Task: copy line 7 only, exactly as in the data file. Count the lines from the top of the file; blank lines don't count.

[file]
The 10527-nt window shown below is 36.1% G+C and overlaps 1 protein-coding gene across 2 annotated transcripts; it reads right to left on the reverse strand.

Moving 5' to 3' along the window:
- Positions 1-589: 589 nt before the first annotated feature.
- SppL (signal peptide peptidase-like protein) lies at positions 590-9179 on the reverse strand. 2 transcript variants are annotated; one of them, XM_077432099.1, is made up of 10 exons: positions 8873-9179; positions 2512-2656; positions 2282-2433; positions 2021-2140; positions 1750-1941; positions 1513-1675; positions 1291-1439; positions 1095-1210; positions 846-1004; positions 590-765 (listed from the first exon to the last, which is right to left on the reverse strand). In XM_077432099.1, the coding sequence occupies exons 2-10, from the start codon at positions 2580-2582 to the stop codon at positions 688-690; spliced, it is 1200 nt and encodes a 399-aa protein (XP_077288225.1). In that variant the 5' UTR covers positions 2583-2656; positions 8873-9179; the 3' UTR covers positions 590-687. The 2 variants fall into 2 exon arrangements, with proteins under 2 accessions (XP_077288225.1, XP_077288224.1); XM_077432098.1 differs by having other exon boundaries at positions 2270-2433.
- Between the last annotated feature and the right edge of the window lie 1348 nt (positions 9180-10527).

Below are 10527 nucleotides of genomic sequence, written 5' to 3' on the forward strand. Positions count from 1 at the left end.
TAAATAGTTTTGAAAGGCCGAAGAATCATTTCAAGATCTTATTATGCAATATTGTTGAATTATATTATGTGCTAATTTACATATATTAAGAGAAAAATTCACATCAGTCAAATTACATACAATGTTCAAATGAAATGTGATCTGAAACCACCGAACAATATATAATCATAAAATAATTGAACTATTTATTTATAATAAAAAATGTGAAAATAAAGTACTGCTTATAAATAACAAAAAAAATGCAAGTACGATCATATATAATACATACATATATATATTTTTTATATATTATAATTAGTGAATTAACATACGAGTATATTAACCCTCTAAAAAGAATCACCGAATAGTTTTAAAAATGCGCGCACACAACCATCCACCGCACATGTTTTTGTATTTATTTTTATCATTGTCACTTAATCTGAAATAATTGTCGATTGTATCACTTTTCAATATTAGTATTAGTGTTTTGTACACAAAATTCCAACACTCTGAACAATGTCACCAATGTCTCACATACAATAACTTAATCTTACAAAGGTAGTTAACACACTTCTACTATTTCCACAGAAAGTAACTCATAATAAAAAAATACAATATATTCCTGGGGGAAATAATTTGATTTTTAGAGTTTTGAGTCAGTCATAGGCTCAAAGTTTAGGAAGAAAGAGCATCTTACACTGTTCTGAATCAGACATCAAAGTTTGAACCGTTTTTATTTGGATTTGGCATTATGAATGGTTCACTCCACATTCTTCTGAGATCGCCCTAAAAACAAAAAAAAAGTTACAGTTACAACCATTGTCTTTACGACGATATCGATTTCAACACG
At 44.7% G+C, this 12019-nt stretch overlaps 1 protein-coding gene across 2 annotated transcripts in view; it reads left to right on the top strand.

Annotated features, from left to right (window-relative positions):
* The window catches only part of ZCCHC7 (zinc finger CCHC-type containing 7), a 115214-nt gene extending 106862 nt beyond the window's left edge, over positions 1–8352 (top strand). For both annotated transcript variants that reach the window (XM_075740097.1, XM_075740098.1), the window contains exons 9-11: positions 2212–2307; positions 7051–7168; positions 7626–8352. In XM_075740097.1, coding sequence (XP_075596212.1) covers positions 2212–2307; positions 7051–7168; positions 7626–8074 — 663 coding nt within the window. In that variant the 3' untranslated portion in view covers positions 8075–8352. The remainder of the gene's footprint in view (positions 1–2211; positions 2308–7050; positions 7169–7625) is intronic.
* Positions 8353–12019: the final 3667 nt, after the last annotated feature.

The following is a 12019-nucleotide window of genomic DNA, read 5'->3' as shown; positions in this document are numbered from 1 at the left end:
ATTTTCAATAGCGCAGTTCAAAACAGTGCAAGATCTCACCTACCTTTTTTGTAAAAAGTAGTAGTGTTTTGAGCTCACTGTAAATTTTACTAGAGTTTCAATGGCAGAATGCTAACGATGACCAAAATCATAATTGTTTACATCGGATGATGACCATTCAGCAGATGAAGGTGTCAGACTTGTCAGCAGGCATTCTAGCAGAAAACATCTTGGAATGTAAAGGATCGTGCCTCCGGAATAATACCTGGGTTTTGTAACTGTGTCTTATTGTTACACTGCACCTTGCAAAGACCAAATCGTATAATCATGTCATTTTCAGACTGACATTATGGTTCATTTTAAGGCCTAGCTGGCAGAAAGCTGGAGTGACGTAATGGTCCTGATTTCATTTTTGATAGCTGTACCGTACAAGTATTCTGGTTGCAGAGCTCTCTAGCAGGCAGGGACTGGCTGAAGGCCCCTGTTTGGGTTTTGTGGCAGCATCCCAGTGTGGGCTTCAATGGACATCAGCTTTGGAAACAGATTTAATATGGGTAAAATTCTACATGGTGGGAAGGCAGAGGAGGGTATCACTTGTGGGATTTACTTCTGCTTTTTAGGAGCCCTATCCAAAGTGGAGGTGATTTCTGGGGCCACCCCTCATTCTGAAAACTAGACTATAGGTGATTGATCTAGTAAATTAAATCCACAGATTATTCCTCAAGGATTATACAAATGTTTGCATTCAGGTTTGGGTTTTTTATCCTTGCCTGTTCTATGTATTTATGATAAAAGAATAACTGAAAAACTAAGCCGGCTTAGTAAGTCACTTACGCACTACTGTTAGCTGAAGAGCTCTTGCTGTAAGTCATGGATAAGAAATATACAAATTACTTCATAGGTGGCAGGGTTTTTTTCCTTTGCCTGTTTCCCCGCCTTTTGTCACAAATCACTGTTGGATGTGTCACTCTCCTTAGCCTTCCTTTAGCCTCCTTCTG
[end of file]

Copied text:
TAAATAGTTTTGAAAGGCCGAAGAATCATTTCAAGATCTTATTATGCAATATTGTTGAATTATATTATGTGCTAATTTACATATATTAAGAGAAAAATTCACATCAGTCAAATTACATACAATGTTCAAATGAAATGTGATCTGAAACCACCGAACAATATATAATCATAAAATAATTGAACTATTTATTTATAATAAAAAATGTGAAAATAAAGTACTGCTTATAAATAACAAAAAAAATGCAAGTACGATCATATATAATACATACATATATATATTTTTTATATATTATAATTAGTGAATTAACATACGAGTATATTAACCCTCTAAAAAGAATCACCGAATAGTTTTAAAAATGCGCGCACACAACCATCCACCGCACATGTTTTTGTATTTATTTTTATCATTGTCACTTAATCTGAAATAATTGTCGATTGTATCACTTTTCAATATTAGTATTAGTGTTTTGTACACAAAATTCCAACACTCTGAACAATGTCACCAATGTCTCACATACAATAACTTAATCTTACAAAGGTAGTTAACACACTTCTACTATTTCCACAGAAAGTAACTCATAATAAAAAAATACAATATATTCCTGGGGGAAATAATTTGATTTTTAGAGTTTTGAGTCAGTCATAGGCTCAAAGTTTAGGAAGAAAGAGCATCTTACACTGTTCTGAATCAGACATCAAAGTTTGAACCGTTTTTATTTGGATTTGGCATTATGAATGGTTCACTCCACATTCTTCTGAGATCGCCCTAAAAACAAAAAAAAAGTTACAGTTACAACCATTGTCTTTACGACGATATCGATTTCAACACG